In many ways I relished the simplicity of this time – there were no meetings, little management and just a clear job to do – keeping those plants and the team alive.  I felt very lucky to be able to go to work each day and have such a clear purpose.  Of course, whilst I was dragging hoses around and despairing at the size of the weeds, I did have a few thoughts of envy at my colleagues who were on full pay at home in a beautiful spring with full permission to not work.  I did offer to get myself furloughed but was firmly turned down J

In conclusion, I am an annoyingly optimistic person, as you will see from this blog.  However, I still can hardly comprehend the scale of death and hurt caused by this pandemic. I keep myself going by taking any positives I can, whenever I can.  I have felt very privileged to be able to be part of the team that has kept the Garden going during this pandemic.  It has really helped me navigate a way through the turmoil.  I’ll finish with this quote from one of my favourite authors as it really sums up my experience:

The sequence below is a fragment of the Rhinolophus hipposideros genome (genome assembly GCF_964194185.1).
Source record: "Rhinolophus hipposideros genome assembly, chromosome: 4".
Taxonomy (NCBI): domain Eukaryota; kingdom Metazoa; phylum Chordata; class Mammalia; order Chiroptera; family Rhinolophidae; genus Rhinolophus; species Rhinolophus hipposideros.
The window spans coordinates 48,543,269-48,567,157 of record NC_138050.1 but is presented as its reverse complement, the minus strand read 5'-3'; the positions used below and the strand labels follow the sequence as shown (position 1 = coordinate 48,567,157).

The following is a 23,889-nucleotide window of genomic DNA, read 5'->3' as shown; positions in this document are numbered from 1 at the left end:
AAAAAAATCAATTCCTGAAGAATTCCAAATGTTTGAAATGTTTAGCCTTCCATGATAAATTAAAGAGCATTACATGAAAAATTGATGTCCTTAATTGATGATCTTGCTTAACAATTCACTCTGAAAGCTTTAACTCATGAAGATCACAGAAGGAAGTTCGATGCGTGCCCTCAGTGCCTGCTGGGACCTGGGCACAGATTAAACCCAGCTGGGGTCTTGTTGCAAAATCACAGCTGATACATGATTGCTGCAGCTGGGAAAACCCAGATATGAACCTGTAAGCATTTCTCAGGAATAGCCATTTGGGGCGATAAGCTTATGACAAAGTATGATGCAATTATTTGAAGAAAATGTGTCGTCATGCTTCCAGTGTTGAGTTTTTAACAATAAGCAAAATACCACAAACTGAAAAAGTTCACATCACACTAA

“And once the storm is over, you won’t remember how you made it through, how you managed to survive. You won’t even be sure, whether the storm is really over. But one thing is certain. When you come out of the storm, you won’t be the same person who walked in. That’s what this storm’s all about.”
― Haruki Murakami, Kafka on the Shore